Chinese smartphone maker Xiaomi says its top executives have faced threats of “physical violence” and coercion during an interrogation by the Indian Financial Crimes Agency, according to a lawsuit seen by Reuters.

Enforcement officials have warned former India’s managing director Manu Kumar Jain, current CFO Sameer BS Rao and their families of the “severe consequences” if they do not make statements at the agency’s request, Xiaomi said in a statement on May 4. .

The Enforcement Directorate did not immediately respond to a request for comment.

Xiaomi has been under investigation since February, and last week the Indian agency confiscated $ 725 million (approximately Rs 5,570) in the company’s bank accounts in India, claiming it had made illegal remittances abroad “under the guise of royalty payments”.

Xiaomi has denied any wrongdoing, saying its copyright payments are legal. On Thursday, a judge heard Xiaomi’s lawyers and postponed the Indian agency’s decision to freeze bank assets. The next meeting is scheduled for May 12.

The company alleges intimidation by India’s leading law enforcement agency when executives were questioned several times in April.

Jain and Rao have in some cases been “threatened … with serious consequences, including arrest, damaging career prospects, criminal liability and physical violence if they do not make statements under the agency’s dictates,” according to documents from the South Supreme Court. Karnataka.

The leaders “managed to withstand the pressure for a while, (but) eventually gave in to such extreme and hostile abuse and pressure and inadvertently made some statements,” it added.

Xiaomi declined to comment, citing pending lawsuits. Jain and Rao did not respond to Reuters inquiries.

Jain is now Xiaomi’s global vice president based in Dubai and is credited with Xiaomi’s rise in India, where his smartphones are extremely popular.

Xiaomi was the leading smartphone retailer in 2021 with 24 percent market share in India, according to Counterpoint Research. It also deals with other technology gadgets, including smart watches and TVs, and has 1,500 employees in the country.

STRUGGLE FOR TRANSLATIONS

Many Chinese companies are struggling to do business in India due to political tensions following a border clash in 2020. India cites security concerns over the banning of more than 300 Chinese applications since then and has also tightened standards for Chinese companies investing in India.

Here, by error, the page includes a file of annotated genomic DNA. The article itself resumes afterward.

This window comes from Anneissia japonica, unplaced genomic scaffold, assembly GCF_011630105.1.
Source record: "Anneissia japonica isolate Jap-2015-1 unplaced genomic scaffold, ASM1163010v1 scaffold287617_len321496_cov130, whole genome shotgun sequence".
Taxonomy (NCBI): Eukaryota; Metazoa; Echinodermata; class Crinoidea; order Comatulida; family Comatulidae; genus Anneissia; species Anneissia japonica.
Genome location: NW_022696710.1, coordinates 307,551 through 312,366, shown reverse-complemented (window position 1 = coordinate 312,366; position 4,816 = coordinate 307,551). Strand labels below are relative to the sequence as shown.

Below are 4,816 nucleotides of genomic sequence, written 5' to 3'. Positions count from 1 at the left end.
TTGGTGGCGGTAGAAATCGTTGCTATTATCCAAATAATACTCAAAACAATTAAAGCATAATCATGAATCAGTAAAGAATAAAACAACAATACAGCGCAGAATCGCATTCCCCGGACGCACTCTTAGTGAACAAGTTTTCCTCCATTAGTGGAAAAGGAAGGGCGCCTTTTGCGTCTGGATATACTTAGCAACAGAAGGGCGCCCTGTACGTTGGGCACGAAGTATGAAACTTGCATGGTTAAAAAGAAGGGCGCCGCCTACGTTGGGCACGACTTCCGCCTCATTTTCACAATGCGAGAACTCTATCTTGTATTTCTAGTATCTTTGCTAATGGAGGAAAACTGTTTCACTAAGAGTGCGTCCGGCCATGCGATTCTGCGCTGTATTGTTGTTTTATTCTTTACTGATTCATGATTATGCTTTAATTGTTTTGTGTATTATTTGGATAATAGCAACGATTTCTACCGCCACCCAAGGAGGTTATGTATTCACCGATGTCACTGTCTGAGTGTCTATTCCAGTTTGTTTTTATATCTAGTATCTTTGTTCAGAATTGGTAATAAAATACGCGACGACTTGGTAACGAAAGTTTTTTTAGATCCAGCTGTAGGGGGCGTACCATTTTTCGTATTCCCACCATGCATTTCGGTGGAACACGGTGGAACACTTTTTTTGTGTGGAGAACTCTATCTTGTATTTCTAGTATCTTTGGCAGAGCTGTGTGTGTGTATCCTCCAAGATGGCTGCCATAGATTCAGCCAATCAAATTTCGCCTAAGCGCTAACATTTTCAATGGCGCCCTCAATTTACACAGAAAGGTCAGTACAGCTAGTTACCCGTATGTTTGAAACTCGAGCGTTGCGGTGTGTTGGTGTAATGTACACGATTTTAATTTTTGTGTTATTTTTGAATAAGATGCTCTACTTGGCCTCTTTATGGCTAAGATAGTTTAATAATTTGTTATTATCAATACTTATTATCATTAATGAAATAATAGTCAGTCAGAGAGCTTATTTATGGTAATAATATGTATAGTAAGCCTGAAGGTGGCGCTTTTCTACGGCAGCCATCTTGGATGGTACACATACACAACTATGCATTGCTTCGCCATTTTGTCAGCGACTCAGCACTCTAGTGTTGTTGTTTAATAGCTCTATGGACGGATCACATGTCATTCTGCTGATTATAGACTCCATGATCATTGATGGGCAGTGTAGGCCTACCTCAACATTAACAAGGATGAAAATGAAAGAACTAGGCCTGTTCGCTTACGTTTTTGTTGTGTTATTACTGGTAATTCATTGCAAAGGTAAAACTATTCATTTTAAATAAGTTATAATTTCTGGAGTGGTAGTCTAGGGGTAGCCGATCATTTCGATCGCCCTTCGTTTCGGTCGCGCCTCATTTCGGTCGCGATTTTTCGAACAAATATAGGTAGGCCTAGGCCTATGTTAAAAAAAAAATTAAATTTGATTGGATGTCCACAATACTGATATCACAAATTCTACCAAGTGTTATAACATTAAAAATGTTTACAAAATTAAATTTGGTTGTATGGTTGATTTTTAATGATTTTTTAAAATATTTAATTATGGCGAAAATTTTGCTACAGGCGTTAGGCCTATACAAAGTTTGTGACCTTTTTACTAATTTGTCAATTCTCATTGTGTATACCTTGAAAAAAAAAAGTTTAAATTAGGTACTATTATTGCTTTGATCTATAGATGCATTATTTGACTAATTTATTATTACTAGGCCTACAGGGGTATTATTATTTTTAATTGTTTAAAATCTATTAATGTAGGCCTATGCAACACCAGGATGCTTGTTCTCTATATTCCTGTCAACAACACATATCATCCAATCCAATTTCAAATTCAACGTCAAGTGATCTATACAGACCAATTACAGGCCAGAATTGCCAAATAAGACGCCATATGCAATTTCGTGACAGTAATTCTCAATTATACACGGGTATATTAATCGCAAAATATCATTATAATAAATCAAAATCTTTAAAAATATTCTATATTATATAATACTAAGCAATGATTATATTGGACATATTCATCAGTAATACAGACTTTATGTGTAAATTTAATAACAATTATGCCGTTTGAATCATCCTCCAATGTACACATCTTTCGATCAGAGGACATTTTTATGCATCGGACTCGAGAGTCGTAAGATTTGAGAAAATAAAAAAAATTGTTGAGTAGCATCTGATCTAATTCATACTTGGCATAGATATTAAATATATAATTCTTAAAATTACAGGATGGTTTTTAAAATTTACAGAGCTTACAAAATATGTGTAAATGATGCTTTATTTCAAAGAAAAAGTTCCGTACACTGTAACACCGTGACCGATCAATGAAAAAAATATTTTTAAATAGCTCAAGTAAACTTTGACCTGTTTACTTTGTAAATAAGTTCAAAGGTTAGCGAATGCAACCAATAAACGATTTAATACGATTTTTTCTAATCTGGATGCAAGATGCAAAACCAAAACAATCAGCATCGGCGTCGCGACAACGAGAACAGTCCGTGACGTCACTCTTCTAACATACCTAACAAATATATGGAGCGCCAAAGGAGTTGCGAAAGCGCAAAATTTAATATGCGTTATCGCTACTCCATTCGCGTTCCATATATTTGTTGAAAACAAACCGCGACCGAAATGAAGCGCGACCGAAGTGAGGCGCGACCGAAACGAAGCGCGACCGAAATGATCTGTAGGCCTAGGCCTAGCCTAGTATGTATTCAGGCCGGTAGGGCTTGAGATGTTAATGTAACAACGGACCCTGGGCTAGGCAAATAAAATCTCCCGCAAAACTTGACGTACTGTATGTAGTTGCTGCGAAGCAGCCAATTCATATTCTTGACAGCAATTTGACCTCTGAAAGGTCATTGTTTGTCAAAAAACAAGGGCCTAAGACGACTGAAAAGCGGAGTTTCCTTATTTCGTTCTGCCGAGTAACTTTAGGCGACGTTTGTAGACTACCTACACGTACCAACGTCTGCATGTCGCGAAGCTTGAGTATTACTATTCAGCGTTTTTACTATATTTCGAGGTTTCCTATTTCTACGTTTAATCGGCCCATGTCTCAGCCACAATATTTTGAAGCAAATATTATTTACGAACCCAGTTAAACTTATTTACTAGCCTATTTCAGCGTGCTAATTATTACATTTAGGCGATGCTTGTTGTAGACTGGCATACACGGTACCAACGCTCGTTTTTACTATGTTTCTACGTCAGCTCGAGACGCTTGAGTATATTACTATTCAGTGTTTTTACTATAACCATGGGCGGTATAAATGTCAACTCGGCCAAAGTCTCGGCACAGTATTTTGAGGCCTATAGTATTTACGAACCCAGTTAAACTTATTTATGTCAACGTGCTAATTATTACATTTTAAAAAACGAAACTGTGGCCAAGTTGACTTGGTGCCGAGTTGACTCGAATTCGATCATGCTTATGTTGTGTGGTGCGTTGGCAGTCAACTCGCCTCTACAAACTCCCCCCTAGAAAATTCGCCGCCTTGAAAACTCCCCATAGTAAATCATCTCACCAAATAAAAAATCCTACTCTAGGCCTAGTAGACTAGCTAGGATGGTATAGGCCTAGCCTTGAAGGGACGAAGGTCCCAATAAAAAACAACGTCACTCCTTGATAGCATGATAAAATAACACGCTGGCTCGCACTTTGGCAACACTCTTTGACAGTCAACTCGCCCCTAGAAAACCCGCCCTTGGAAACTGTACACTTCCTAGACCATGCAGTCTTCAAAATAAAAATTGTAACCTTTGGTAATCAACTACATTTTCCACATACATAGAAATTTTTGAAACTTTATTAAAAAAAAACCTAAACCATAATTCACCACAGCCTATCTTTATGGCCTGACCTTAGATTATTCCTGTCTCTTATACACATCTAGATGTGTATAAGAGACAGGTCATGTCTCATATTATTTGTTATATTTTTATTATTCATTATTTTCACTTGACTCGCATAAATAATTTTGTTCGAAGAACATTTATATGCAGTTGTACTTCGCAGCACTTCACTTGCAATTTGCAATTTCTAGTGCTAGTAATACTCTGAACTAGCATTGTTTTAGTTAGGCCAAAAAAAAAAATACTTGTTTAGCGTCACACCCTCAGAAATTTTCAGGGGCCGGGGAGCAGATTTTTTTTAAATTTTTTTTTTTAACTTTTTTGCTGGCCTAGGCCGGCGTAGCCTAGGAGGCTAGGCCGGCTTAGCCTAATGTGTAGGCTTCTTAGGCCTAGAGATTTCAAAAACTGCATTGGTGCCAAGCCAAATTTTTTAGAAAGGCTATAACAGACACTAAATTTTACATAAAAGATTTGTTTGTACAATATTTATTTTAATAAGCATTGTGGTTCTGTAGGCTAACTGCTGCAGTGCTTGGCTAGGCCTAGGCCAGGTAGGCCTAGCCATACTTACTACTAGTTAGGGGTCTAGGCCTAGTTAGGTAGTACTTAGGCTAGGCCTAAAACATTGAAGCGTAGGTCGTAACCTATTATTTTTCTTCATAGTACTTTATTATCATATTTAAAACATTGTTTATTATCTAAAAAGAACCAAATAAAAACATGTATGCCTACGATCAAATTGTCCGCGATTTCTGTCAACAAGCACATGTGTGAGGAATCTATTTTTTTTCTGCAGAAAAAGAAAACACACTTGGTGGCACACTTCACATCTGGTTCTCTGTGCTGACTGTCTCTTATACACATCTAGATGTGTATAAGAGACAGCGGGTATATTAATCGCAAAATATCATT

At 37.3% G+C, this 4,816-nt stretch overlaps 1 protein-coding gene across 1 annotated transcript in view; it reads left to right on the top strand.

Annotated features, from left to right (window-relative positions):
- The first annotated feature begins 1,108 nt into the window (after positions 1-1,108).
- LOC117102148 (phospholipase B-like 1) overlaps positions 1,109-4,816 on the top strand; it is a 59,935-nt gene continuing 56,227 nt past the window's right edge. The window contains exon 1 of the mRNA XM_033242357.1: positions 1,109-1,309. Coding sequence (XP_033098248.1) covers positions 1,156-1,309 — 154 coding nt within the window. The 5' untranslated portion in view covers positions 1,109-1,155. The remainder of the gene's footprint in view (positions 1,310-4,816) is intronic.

Tax inspectors raided Xiaomi’s offices in India in December. After receiving information from the tax authorities, the Enforcement Directorate, which is investigating issues such as violations of foreign exchange laws, began reviewing Xiaomi’s copyright payments, court documents show.

The agency said last week that Xiaomi Technology India Private Limited (XTIPL) had sent a foreign currency equivalent of $ 725 million (approximately Rs 5,570 crore) to legal entities overseas, although Xiaomi had “not benefited from any service” from them.

“Such huge sums in the name of remuneration were transferred on the instructions of their Chinese subjects to the parent group,” the agency said.

Xiaomi’s court records allege that during the investigation, Indian agency officials “dictated and forced” Xiaomi India CFO Rao to include a sentence as part of his “under duress” statement on April 26.

The line read: “I acknowledge that copyright payments have been made by XTIPL as directed by certain individuals in the Xiaomi Group.”

A day later, on April 27, Rao withdrew the statement, saying it was “not voluntary and was made under duress”, documents show.

Two days later, the directorate issued an order to freeze assets in Xiaomi’s bank accounts.

Xiaomi said in a previous press release that it believes its copyright payments are “legal and correct” and the payments are made for “licensed technologies and IP addresses used in our Indian version products.”

His court documents state that Xiaomi is “sorry that it was targeted, as some of its subsidiaries are based outside China.”

A Xiaomi spokesman made the following statement to Gadgets 360 about the allegation.

“The content of the written petition is confidential as public domain. There seems to be a desire to create some kind of sensation, without taking into account the impact it will have on ED, the Government of India and the company. This issue is also pending before the court. We refuse to comment on this. We reserve our rights in all respects and will take steps if we can be advised to protect our reputation. “

© Thomson Reuters 2022


https:///mobiles/news/xiaomi-india-enforcement-directorate-probe-physical-violence-threats-accusation-2954008#rss-gadgets-all

Previous articlePhishing threats are trying to attract new victims to the government
Next articleNHS email accounts have been hijacked for a phishing campaign